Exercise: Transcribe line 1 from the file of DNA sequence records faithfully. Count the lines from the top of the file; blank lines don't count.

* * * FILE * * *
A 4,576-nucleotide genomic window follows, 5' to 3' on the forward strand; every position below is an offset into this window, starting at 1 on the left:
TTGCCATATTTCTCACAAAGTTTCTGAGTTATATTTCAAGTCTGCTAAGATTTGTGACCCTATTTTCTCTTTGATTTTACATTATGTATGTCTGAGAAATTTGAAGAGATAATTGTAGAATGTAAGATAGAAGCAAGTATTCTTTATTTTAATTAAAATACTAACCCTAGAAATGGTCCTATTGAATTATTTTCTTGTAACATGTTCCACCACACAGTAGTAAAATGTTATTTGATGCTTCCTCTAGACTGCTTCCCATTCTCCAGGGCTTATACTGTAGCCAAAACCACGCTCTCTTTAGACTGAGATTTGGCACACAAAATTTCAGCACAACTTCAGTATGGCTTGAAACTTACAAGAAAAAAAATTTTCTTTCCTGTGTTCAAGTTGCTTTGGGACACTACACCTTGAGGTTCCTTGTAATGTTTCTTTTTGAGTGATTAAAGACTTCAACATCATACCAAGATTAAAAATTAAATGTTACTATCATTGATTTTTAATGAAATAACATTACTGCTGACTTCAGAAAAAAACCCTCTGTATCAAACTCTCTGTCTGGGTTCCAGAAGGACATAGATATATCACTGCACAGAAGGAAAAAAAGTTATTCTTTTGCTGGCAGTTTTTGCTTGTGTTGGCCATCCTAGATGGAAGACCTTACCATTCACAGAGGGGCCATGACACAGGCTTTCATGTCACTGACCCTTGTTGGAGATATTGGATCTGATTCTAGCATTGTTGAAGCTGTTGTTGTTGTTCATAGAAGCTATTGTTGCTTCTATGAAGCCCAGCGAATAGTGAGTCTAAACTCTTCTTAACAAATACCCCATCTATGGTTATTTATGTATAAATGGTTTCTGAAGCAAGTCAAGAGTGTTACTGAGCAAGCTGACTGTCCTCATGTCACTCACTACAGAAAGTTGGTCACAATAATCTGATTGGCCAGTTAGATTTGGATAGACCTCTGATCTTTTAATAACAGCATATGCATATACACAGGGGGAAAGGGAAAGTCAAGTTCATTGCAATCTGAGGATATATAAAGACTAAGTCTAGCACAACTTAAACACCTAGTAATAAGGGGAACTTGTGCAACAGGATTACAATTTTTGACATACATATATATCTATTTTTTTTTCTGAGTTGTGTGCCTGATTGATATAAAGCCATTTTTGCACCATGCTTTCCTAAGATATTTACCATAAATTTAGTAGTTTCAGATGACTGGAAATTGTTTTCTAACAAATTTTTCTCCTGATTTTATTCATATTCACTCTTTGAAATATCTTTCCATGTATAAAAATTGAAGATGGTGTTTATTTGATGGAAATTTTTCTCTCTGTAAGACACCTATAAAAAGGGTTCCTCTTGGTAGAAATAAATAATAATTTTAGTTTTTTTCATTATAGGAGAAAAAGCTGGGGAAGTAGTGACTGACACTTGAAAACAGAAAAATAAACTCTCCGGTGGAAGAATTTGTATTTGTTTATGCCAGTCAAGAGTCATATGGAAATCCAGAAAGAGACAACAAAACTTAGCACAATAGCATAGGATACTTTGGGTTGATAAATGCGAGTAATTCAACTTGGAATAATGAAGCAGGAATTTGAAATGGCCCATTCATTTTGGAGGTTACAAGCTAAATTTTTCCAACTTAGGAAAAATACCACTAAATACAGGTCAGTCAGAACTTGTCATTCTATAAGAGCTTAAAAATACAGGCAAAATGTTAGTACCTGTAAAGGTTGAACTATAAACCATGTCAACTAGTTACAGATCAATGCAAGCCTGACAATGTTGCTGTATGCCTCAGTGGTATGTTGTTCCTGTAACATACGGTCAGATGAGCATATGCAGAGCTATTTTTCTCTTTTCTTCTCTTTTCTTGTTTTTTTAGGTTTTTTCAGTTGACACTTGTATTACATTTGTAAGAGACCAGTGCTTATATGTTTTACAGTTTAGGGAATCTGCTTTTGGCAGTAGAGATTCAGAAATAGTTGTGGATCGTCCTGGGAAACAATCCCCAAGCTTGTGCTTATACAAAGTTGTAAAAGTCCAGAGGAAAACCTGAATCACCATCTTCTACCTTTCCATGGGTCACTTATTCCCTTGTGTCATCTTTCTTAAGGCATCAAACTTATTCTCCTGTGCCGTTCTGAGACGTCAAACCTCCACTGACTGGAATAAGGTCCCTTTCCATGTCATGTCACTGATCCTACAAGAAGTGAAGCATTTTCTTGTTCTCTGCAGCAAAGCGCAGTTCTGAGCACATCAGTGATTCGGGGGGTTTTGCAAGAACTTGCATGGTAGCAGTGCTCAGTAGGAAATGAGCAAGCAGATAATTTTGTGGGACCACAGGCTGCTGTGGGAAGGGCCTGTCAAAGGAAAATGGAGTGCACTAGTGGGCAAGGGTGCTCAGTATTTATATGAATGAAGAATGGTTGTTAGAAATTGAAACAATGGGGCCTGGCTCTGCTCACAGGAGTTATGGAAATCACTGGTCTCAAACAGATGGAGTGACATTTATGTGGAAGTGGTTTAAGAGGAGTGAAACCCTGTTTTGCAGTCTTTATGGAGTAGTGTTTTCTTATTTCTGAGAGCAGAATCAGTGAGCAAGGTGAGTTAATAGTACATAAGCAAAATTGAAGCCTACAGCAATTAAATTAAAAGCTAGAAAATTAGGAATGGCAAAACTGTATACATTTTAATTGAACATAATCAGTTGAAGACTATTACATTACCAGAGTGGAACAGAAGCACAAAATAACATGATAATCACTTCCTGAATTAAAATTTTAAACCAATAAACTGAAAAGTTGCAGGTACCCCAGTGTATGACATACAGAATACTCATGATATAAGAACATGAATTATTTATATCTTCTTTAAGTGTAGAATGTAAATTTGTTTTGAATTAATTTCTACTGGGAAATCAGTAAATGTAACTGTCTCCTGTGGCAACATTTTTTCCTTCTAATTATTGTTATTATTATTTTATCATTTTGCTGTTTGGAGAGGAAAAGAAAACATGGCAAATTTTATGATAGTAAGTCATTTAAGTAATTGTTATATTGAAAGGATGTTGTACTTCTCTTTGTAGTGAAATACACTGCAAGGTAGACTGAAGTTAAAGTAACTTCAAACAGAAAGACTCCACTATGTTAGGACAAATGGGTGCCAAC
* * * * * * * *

A 4,576-nucleotide genomic window follows, 5' to 3' on the forward strand; every position below is an offset into this window, starting at 1 on the left: